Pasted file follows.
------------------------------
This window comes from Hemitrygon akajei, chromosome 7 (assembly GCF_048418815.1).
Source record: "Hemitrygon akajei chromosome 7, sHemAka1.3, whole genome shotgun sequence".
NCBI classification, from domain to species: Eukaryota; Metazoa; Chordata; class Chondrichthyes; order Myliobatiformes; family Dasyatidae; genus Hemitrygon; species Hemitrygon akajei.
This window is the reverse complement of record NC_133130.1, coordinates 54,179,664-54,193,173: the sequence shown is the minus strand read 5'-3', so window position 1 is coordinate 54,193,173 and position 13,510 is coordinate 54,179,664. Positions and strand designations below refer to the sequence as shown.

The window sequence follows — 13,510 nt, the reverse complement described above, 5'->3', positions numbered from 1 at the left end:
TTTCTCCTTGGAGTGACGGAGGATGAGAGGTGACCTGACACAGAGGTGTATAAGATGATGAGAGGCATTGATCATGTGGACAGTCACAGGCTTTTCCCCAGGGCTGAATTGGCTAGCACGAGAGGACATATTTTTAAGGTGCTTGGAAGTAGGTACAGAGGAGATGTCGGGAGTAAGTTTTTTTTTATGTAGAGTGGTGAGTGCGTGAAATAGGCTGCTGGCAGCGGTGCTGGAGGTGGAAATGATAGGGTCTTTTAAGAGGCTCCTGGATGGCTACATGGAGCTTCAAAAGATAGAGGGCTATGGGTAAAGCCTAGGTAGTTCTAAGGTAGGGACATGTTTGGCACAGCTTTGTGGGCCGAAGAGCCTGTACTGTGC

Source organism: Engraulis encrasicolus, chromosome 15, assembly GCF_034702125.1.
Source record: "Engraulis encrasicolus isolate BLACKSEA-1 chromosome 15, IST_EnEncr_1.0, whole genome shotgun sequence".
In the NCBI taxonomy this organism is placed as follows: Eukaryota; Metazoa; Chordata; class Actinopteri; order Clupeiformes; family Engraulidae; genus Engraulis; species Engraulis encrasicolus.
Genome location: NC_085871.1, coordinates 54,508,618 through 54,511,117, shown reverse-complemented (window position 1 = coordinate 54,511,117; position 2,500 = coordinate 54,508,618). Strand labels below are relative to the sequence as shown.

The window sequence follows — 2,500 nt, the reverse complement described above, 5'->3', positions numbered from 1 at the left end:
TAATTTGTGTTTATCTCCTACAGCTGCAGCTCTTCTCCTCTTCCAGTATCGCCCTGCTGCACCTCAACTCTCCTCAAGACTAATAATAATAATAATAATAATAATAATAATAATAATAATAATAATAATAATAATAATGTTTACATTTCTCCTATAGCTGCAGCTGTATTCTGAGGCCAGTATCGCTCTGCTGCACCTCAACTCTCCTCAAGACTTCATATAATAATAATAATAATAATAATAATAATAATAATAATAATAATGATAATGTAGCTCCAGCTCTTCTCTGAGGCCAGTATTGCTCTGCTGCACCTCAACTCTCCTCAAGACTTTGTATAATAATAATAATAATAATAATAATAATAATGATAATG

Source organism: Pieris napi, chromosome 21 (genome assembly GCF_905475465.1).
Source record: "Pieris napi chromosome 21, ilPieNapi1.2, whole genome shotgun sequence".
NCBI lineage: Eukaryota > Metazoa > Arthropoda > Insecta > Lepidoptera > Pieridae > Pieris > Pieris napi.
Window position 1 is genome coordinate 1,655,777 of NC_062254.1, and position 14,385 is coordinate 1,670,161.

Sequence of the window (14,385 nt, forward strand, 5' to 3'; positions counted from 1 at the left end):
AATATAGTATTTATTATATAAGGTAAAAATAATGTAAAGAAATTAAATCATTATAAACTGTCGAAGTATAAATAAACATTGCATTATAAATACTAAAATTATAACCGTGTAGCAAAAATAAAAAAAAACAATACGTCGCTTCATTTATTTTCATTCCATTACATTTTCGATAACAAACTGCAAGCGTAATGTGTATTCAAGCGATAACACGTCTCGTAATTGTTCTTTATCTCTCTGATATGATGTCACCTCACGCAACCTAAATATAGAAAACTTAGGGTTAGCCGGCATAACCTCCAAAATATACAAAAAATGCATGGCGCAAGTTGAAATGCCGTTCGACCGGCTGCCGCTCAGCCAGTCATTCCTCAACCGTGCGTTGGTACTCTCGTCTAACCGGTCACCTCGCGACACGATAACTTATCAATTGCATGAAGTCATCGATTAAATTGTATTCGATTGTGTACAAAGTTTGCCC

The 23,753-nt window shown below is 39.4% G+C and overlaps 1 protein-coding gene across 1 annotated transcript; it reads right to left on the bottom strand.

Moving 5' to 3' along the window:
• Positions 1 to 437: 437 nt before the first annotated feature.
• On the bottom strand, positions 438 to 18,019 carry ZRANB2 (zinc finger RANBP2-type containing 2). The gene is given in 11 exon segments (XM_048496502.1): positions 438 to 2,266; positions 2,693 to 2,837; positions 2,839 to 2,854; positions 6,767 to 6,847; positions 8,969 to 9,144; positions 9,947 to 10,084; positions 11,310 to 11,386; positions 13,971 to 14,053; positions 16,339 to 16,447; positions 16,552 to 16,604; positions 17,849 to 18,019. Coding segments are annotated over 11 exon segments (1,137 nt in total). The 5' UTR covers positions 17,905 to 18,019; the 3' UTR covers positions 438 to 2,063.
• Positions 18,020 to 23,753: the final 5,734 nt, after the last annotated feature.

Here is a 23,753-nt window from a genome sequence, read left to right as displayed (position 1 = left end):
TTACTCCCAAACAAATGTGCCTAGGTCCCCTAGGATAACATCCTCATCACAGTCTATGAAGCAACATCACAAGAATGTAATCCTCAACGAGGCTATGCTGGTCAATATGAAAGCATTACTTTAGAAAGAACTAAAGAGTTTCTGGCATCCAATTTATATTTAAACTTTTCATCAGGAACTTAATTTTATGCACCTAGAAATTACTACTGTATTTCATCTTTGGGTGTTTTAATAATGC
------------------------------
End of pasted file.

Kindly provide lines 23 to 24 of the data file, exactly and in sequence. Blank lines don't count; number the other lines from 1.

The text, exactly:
• Positions 18,020 to 23,753: the final 5,734 nt, after the last annotated feature.

Here is a 23,753-nt window from a genome sequence, read left to right as displayed (position 1 = left end):